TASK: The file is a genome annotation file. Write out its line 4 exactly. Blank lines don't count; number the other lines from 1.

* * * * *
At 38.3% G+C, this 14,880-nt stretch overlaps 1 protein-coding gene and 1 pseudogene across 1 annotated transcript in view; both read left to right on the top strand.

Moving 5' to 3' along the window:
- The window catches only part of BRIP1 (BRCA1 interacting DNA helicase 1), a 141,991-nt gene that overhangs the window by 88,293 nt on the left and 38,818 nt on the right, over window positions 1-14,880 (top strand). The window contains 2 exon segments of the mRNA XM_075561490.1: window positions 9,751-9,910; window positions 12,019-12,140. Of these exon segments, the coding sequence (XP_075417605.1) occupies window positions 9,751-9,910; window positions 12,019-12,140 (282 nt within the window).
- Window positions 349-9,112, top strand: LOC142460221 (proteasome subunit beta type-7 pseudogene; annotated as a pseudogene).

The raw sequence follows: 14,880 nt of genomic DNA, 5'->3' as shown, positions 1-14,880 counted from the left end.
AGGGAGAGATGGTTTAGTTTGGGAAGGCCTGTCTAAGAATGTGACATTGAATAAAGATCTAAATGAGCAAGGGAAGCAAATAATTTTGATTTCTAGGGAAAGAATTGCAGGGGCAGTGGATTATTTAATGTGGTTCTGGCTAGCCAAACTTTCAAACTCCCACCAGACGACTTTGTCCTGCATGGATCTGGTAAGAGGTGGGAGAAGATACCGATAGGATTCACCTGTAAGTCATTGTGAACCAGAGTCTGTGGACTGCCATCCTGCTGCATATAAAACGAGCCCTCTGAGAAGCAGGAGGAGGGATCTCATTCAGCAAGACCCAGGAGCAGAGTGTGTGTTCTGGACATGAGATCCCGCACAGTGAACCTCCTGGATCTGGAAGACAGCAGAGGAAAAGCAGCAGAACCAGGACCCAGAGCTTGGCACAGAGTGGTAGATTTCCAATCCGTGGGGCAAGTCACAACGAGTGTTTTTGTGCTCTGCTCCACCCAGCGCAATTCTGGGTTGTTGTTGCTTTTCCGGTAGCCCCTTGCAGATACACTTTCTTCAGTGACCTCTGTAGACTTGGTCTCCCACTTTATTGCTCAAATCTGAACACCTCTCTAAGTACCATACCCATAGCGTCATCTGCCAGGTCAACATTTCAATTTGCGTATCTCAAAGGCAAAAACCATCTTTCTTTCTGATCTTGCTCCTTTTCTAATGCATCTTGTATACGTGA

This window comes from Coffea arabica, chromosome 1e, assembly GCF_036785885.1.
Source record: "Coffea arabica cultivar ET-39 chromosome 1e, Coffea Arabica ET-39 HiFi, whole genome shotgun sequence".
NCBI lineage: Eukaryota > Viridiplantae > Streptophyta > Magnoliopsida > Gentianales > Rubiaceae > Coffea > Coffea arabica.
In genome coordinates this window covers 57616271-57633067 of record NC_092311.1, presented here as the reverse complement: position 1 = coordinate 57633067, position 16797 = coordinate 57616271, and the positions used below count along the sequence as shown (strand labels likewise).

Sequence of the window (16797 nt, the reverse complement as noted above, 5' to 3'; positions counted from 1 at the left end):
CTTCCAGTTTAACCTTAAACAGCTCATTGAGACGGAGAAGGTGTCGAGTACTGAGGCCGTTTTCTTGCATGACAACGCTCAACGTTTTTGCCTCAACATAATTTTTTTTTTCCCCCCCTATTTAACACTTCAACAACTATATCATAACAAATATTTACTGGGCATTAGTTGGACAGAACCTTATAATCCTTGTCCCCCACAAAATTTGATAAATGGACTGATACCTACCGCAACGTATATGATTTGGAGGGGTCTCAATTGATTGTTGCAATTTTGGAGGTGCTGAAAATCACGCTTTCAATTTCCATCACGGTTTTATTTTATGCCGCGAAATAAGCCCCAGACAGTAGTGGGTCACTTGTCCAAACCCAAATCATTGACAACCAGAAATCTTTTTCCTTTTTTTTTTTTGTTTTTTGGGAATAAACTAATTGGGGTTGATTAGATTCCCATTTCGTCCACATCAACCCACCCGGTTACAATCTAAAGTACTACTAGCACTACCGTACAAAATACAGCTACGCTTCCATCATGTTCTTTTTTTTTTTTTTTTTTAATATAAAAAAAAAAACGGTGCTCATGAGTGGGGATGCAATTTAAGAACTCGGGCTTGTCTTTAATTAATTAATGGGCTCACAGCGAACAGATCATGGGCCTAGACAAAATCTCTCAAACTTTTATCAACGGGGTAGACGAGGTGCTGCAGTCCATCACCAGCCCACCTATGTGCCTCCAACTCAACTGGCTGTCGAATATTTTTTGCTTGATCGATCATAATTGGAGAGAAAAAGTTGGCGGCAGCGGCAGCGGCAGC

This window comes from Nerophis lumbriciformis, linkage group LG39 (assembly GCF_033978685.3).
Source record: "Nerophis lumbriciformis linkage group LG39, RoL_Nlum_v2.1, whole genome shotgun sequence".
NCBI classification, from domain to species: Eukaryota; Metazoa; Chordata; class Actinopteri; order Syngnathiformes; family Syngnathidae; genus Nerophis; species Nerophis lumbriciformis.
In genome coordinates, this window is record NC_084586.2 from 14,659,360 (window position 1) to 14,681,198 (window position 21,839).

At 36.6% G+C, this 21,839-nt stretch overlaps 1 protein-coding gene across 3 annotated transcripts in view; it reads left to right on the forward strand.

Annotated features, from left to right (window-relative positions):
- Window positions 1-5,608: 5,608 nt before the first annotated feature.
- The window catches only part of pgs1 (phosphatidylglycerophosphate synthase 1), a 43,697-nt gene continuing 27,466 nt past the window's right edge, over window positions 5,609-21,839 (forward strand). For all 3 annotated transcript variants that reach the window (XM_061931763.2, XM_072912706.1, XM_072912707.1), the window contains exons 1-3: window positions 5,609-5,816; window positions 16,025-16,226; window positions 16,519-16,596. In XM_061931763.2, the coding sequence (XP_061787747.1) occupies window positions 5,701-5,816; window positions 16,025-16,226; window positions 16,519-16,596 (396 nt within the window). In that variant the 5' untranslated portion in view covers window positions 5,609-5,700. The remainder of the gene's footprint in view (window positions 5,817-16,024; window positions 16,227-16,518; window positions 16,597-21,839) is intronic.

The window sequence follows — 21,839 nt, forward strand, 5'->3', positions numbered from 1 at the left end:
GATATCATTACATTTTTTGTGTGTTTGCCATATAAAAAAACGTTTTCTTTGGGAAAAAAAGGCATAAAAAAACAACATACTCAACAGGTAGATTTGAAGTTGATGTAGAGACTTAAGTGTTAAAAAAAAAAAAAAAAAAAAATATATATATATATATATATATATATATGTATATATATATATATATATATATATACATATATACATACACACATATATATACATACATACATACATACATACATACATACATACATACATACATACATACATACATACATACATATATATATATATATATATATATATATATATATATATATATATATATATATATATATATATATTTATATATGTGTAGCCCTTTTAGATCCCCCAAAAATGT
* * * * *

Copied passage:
- Window positions 349-9,112, top strand: LOC142460221 (proteasome subunit beta type-7 pseudogene; annotated as a pseudogene).